A whopping 240 mutated coronavirus strains have been discovered across India, health officials have said, warning that some of them may potentially be more infectious, and may even be capable of evading immune response altogether.
The new Covid-19 strains are likely behind the sudden spike of new cases in several Indian states, including Maharashtra – the second most populous state housing the city of Mumbai – a member of the regional Covid-19 task force, Shahshank Joshi, told NDTV. He added that a total of around 240 new virus variants have been discovered across the country.
Some of the new variants could be highly transmissible or potentially more dangerous, Randeep Guleria, the head of the All-India Institute of Medical Sciences (AIIMS) and also a member of the Maharashtra task force, has warned. Some virus strains have an immunity “escape mechanism” that could cause re-infection in people who already developed anti-bodies to Covid-19 through battling the disease or getting a vaccine, he told the Indian broadcaster.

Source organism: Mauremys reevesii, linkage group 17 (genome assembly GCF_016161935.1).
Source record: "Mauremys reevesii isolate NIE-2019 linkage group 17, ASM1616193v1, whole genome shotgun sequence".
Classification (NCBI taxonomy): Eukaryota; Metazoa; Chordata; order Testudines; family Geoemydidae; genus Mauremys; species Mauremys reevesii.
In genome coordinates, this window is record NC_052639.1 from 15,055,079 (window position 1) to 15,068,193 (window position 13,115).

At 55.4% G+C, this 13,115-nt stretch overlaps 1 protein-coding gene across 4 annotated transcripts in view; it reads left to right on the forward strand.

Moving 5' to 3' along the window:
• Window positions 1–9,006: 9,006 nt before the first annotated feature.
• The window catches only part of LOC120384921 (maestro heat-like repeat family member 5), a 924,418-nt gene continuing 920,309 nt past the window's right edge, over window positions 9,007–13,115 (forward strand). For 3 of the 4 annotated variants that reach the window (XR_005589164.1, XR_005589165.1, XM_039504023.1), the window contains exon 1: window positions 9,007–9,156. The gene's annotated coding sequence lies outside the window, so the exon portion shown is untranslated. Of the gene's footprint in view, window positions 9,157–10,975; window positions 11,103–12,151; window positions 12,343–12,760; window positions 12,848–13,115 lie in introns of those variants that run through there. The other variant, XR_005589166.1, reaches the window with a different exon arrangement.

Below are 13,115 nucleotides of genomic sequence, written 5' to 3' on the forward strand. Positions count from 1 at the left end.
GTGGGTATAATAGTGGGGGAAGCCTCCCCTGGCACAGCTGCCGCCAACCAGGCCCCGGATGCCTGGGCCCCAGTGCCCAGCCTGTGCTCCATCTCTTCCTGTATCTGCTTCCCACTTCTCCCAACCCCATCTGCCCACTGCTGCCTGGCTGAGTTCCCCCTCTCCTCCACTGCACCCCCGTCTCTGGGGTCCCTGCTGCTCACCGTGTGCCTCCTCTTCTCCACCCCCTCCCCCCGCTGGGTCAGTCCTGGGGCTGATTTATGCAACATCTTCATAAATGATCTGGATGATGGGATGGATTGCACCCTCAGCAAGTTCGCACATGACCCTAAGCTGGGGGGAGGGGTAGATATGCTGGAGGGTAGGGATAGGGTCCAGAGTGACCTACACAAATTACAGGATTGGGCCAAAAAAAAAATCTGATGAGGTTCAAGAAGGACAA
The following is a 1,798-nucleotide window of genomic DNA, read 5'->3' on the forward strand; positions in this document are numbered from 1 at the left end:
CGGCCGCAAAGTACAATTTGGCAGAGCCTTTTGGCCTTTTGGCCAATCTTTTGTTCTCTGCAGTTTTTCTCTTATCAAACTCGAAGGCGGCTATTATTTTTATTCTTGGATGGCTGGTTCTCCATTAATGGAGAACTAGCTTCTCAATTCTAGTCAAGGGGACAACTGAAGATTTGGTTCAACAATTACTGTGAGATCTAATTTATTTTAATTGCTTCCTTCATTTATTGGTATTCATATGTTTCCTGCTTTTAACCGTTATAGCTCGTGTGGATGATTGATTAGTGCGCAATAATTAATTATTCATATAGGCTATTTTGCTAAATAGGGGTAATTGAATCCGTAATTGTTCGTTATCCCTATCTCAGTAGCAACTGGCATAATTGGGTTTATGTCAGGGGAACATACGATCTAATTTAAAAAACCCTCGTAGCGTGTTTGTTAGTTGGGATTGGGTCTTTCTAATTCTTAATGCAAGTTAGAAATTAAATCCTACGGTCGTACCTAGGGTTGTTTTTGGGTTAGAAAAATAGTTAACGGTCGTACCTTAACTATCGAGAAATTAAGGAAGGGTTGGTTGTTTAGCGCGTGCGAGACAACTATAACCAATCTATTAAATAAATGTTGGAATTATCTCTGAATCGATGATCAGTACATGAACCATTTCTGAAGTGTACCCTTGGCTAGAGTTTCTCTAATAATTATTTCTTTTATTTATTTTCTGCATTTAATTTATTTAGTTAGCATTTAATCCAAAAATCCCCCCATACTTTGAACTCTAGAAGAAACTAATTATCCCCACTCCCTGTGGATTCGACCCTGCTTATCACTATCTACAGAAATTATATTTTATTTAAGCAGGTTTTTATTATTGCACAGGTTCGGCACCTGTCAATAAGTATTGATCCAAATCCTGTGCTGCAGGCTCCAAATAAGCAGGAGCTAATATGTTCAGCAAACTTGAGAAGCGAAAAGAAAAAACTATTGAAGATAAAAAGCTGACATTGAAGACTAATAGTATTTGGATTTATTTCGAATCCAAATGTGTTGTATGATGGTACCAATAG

The pulmonologist said that vaccination is still a “must” since, even if the jab would not prevent re-infection, it could still make the symptoms much milder. But vaccination alone is not enough, Guleria said, adding that “aggressive measures of testing, contact tracing and isolating infections” are needed as well.
Joshi, meanwhile, suggested promoting “double masking” – wearing two face masks at once – and creating certain micro-containment zones to stem the spread of the infection.
Their words come as several districts in Maharashtra are about to enter a strict week-long lockdown starting Monday, following a spike in new cases. The state reported 6,971 fresh cases and 35 Covid-related deaths on Sunday.
Earlier on Sunday, the state’s social welfare minister, Vijay Wadettiwar, said he was considering a night curfew in all areas declared virus hotspots.
Read more: Following the story questioning why ‘Covid’ has not affected India as they said it would … ‘Aggressive measures needed’: India discovers 240 new, possibly more infectious ‘Covid-19’ strains